Ottawa Artists: Show Me the Money

Ottawa Artists: Show Me the Money
Posted on August 17, 2013 | Caroline Agnew | Written on August 17, 2013
Letter type:

Hey Ottawa Artists!

Making a living as a professional visual artist is tough. That’s a very well-documented fact. I know that not only from experience, but also from the research that I’ve done. It’s a funny feeling to find out that your experiences are pretty much average. Artists in Canada make a median amount of $20 000 per year (Maranda, 2009,, and most artists have some other form of employment to support themselves and their art. In addition, most artists don’t rely on grants, but pay for their artistic practices out of pocket and hope at least to break even (Maranda, 2009,

Now, on the flip side, there is one part of artistic professionalism that gets under my skin, and it’s not something that anyone really seems to want to talk about. I’m talking about taking responsibility for your art. Now, I know we’re living in a world where Damian Hirst is king, and where urinals are not an unusual sight in galleries. I suppose I can’t take umbrage at the fact that history happened, but I can address what’s going on in the arts right now. I can also address the ways in which contemporary art engages with art history and cultural theory, as well as give my interpretations of how artworks fit into the space that they occupy.

Here’s an example of what I’m talking about. On a lovely evening in July, I was walking through the Byward Market and saw that someone had mounted a series of photographs on some plywood walls that were surrounding a construction site. The photographs seemed to depict the artist’s trip to perhaps India. If I can generalize about this show and others like it, there seems to be such a temptation to use the camera as a tool to capture the essence of a moment, but without recognizing that the artist chooses which moments are worth capturing, how they are captured, and what is left out of the picture. What I object to is the temptation to show pictures of your vacation, where all too often the focus is on little brown children sitting in doorways. Not only is it pretty cliché, it ignores all the identity politics of representation as well as the exoticization (is that a word?) of the Other. I understood from the pictures that the artist had a very nice personally fulfilling holiday, and that, yes, there are indeed brown people in South Asia. Beyond that, I wasn’t sure what I was supposed to learn from the pictures. That Ottawa is not a South Asian city? There weren’t a lot of context cues to let me in on how the artist felt about the images, besides the fact that they depicted a context that was very different than the one in which the photographs were hung.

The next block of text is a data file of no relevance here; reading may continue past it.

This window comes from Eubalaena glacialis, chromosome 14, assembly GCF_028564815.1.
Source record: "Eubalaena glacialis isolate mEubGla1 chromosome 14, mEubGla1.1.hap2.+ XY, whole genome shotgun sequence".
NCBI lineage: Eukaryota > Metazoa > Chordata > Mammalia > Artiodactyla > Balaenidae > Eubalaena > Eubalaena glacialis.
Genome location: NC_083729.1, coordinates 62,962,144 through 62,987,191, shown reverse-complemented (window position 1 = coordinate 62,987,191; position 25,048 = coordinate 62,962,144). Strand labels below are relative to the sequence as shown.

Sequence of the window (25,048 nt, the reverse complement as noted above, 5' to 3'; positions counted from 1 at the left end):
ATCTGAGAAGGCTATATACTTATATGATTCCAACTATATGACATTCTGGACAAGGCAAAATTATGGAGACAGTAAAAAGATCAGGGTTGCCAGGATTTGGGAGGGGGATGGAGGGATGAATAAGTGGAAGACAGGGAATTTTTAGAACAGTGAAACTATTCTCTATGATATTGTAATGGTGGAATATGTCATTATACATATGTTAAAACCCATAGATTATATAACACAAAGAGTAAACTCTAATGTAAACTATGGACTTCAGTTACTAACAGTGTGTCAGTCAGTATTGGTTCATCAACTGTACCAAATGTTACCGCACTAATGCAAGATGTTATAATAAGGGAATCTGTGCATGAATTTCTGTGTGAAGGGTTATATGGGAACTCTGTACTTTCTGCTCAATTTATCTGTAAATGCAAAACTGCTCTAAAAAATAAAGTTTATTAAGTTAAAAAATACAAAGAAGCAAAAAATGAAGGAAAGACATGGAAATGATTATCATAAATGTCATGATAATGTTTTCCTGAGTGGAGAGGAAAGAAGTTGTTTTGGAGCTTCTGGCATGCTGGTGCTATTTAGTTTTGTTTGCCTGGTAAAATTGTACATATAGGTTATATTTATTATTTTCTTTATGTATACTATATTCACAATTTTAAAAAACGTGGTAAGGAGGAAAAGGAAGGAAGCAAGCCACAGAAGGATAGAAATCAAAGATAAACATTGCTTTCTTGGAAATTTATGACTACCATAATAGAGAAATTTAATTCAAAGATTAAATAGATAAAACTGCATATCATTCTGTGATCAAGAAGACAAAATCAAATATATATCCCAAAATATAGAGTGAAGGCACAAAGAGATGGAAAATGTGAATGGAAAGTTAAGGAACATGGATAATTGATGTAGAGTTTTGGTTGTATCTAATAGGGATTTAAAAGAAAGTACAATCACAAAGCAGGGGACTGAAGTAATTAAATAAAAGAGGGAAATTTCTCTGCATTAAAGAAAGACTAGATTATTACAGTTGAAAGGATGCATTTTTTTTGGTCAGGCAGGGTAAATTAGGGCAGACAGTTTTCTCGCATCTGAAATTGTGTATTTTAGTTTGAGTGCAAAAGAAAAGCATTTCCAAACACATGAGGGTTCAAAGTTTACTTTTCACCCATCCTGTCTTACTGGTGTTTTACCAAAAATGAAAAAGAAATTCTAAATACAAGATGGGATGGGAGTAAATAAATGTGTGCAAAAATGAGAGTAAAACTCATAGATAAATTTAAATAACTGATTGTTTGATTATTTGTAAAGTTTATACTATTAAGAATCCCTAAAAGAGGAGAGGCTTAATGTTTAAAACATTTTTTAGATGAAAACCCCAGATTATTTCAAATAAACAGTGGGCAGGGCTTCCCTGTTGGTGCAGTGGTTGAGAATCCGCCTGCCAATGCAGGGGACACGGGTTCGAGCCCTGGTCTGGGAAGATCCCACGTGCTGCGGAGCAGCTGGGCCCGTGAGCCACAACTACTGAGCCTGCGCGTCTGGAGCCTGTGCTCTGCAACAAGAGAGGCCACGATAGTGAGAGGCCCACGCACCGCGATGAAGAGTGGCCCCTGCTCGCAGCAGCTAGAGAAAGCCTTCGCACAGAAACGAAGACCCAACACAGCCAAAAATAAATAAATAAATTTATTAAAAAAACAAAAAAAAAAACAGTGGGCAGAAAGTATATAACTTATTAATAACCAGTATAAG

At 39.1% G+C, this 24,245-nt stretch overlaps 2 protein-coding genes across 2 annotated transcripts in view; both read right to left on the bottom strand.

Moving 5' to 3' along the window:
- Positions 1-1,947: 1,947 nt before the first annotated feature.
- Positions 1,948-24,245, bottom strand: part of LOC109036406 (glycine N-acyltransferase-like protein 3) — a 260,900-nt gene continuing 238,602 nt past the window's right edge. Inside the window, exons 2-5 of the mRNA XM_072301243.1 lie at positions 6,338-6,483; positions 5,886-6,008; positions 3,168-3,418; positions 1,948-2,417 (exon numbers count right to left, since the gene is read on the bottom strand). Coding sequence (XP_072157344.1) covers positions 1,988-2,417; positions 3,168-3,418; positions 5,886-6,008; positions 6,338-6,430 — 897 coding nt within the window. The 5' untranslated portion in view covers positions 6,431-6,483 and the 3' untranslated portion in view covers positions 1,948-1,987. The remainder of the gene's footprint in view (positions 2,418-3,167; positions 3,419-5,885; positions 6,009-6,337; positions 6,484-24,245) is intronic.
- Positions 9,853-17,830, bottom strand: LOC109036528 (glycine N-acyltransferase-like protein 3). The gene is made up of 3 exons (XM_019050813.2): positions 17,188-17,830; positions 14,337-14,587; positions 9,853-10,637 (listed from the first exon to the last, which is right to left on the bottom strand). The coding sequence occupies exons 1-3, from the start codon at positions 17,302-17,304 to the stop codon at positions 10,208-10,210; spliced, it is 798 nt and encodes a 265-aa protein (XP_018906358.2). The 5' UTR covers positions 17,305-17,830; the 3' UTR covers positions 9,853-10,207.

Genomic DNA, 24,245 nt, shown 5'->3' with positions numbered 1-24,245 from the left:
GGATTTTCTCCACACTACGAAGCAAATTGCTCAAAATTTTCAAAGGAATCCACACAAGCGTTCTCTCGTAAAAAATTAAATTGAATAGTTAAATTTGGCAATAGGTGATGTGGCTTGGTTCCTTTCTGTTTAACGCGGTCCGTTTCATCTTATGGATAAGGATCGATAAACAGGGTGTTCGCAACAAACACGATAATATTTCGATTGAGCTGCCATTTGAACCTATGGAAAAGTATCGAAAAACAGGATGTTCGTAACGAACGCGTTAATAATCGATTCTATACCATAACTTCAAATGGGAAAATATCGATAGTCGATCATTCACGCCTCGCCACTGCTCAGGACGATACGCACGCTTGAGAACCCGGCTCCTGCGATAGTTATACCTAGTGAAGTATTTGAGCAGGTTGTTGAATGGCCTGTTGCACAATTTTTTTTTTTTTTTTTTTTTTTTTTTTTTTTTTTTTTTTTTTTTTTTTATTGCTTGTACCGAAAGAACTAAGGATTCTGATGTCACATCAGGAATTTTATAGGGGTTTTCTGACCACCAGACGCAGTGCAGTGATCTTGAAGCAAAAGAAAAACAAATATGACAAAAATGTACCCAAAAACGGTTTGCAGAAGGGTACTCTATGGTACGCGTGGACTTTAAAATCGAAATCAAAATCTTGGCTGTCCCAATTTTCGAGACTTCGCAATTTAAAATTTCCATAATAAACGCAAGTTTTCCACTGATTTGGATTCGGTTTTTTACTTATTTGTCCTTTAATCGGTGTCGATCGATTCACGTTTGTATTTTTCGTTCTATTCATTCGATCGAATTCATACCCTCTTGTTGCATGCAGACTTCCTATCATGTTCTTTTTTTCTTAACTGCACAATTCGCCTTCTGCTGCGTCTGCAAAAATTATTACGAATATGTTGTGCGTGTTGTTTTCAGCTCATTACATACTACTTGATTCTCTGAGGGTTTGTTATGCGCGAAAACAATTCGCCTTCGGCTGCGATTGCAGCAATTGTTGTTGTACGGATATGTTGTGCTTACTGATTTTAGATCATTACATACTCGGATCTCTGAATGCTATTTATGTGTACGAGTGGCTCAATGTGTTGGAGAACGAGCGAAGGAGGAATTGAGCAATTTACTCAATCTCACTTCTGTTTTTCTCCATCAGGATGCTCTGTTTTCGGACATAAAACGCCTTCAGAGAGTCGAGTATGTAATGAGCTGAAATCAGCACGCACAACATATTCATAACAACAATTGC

There is a cliché out there that artists are supposed to have a unique view of the world - an ability to see beauty, or a certain special sensitivity to their surroundings. What is less well known is that these ideas were developed at a time before the arrival of cheap synthetic pigments, community centre art programs, and certainly before the invention of the digital camera. What is also often ignored is that it is not the artist who decides on their own genius, but the viewer.

I got the impression from that particular installation that the artist was attempting to liven up the space by including their art. While I understand the desire to bring some life into a space that might otherwise be a bit dull, the artist must still understand that they are not merely decorating the space, but also shaping its narrative. The old cliché goes that a picture is worth a thousand words, but what if those thousand words never reach the punch line? Then what?

Making it as an artist is hard. I know that. However, the longer I spend on the other side, as the viewer, the more I’ve come to realize that there is an important relationship between the artist and the audience. What I’m really trying to say is that I want to be acknowledged as a well-educated and informed viewer. The trend right now is to sensationalize the artist or creative person and to put too much emphasis on their creative powers. I’ve heard it said too many times that the audience just doesn’t understand, or that they just don’t have enough experience in the art world to “get it.” The truth is, though, that I’ve stopped going to gallery shows because I’m bored. I really really want to support the arts and to go and see art, but sometimes it feels like I’m at a never-ending slideshow presentation of someone’s summer holidays (and that can be pretty tedious). So artists: show me the money. What are you trying to say, and why should I take the time to listen?

About The Author


Good point Caroline. I'm not sure vacation photographs should be considered art, even if shot by an artist. As you say, art is more than this, or at least it should be.

Thank you for sharing your thoughts on this matter.